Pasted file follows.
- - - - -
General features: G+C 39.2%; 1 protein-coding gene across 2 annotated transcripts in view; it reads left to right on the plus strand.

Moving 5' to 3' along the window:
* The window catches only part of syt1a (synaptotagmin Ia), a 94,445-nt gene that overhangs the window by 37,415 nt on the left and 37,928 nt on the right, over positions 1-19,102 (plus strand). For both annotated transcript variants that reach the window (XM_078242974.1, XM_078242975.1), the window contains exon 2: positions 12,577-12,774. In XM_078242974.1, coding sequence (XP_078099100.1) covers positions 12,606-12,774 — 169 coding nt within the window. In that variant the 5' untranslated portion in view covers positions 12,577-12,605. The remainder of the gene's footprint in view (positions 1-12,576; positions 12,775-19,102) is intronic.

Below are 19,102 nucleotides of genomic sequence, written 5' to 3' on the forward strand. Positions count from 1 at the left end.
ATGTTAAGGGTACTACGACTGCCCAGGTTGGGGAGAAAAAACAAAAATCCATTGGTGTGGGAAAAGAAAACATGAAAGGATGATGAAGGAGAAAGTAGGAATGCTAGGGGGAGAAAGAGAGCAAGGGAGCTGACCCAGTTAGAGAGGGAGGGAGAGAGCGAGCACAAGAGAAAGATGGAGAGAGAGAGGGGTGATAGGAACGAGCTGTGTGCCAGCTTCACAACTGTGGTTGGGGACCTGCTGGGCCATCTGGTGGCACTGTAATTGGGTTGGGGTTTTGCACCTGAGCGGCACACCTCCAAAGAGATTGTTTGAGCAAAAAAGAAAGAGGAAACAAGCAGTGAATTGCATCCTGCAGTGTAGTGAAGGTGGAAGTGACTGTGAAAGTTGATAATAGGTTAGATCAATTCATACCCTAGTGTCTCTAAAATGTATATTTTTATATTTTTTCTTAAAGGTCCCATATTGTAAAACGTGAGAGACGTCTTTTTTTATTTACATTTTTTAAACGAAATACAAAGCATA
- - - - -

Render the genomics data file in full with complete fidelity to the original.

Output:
General features: G+C 39.2%; 1 protein-coding gene across 2 annotated transcripts in view; it reads left to right on the plus strand.

Moving 5' to 3' along the window:
* The window catches only part of syt1a (synaptotagmin Ia), a 94,445-nt gene that overhangs the window by 37,415 nt on the left and 37,928 nt on the right, over positions 1-19,102 (plus strand). For both annotated transcript variants that reach the window (XM_078242974.1, XM_078242975.1), the window contains exon 2: positions 12,577-12,774. In XM_078242974.1, coding sequence (XP_078099100.1) covers positions 12,606-12,774 — 169 coding nt within the window. In that variant the 5' untranslated portion in view covers positions 12,577-12,605. The remainder of the gene's footprint in view (positions 1-12,576; positions 12,775-19,102) is intronic.

Below are 19,102 nucleotides of genomic sequence, written 5' to 3' on the forward strand. Positions count from 1 at the left end.
ATGTTAAGGGTACTACGACTGCCCAGGTTGGGGAGAAAAAACAAAAATCCATTGGTGTGGGAAAAGAAAACATGAAAGGATGATGAAGGAGAAAGTAGGAATGCTAGGGGGAGAAAGAGAGCAAGGGAGCTGACCCAGTTAGAGAGGGAGGGAGAGAGCGAGCACAAGAGAAAGATGGAGAGAGAGAGGGGTGATAGGAACGAGCTGTGTGCCAGCTTCACAACTGTGGTTGGGGACCTGCTGGGCCATCTGGTGGCACTGTAATTGGGTTGGGGTTTTGCACCTGAGCGGCACACCTCCAAAGAGATTGTTTGAGCAAAAAAGAAAGAGGAAACAAGCAGTGAATTGCATCCTGCAGTGTAGTGAAGGTGGAAGTGACTGTGAAAGTTGATAATAGGTTAGATCAATTCATACCCTAGTGTCTCTAAAATGTATATTTTTATATTTTTTCTTAAAGGTCCCATATTGTAAAACGTGAGAGACGTCTTTTTTTATTTACATTTTTTAAACGAAATACAAAGCATA